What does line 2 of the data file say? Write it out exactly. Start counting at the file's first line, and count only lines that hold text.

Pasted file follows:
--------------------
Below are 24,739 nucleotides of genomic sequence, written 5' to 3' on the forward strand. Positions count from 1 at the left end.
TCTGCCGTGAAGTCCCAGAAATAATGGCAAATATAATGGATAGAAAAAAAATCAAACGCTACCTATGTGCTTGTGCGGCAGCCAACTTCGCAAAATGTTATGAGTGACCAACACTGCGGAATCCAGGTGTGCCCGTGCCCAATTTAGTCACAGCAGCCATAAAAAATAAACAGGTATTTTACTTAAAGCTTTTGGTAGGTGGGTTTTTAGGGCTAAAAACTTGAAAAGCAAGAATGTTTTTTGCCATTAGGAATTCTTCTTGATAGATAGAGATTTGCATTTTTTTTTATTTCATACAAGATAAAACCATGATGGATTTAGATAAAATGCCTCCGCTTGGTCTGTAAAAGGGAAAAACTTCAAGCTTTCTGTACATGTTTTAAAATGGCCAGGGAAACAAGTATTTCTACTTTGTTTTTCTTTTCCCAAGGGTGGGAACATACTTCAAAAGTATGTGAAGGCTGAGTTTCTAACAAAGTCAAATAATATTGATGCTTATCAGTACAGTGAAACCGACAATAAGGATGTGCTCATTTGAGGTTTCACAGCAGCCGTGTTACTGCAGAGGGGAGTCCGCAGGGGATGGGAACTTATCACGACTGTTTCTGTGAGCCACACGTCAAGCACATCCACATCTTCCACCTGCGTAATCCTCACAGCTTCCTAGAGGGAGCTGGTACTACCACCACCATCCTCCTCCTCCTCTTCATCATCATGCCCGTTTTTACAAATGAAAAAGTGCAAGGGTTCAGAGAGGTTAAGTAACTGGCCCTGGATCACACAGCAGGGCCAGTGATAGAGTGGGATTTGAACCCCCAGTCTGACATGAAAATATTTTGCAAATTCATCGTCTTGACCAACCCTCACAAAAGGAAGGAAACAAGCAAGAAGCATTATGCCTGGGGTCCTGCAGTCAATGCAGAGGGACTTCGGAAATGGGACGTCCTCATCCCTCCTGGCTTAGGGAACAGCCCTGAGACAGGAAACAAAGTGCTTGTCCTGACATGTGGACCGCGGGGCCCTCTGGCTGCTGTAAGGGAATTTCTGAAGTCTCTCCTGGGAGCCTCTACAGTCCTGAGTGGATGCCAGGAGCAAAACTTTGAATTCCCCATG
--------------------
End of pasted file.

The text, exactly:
TCTGCCGTGAAGTCCCAGAAATAATGGCAAATATAATGGATAGAAAAAAAATCAAACGCTACCTATGTGCTTGTGCGGCAGCCAACTTCGCAAAATGTTATGAGTGACCAACACTGCGGAATCCAGGTGTGCCCGTGCCCAATTTAGTCACAGCAGCCATAAAAAATAAACAGGTATTTTACTTAAAGCTTTTGGTAGGTGGGTTTTTAGGGCTAAAAACTTGAAAAGCAAGAATGTTTTTTGCCATTAGGAATTCTTCTTGATAGATAGAGATTTGCATTTTTTTTTATTTCATACAAGATAAAACCATGATGGATTTAGATAAAATGCCTCCGCTTGGTCTGTAAAAGGGAAAAACTTCAAGCTTTCTGTACATGTTTTAAAATGGCCAGGGAAACAAGTATTTCTACTTTGTTTTTCTTTTCCCAAGGGTGGGAACATACTTCAAAAGTATGTGAAGGCTGAGTTTCTAACAAAGTCAAATAATATTGATGCTTATCAGTACAGTGAAACCGACAATAAGGATGTGCTCATTTGAGGTTTCACAGCAGCCGTGTTACTGCAGAGGGGAGTCCGCAGGGGATGGGAACTTATCACGACTGTTTCTGTGAGCCACACGTCAAGCACATCCACATCTTCCACCTGCGTAATCCTCACAGCTTCCTAGAGGGAGCTGGTACTACCACCACCATCCTCCTCCTCCTCTTCATCATCATGCCCGTTTTTACAAATGAAAAAGTGCAAGGGTTCAGAGAGGTTAAGTAACTGGCCCTGGATCACACAGCAGGGCCAGTGATAGAGTGGGATTTGAACCCCCAGTCTGACATGAAAATATTTTGCAAATTCATCGTCTTGACCAACCCTCACAAAAGGAAGGAAACAAGCAAGAAGCATTATGCCTGGGGTCCTGCAGTCAATGCAGAGGGACTTCGGAAATGGGACGTCCTCATCCCTCCTGGCTTAGGGAACAGCCCTGAGACAGGAAACAAAGTGCTTGTCCTGACATGTGGACCGCGGGGCCCTCTGGCTGCTGTAAGGGAATTTCTGAAGTCTCTCCTGGGAGCCTCTACAGTCCTGAGTGGATGCCAGGAGCAAAACTTTGAATTCCCCATG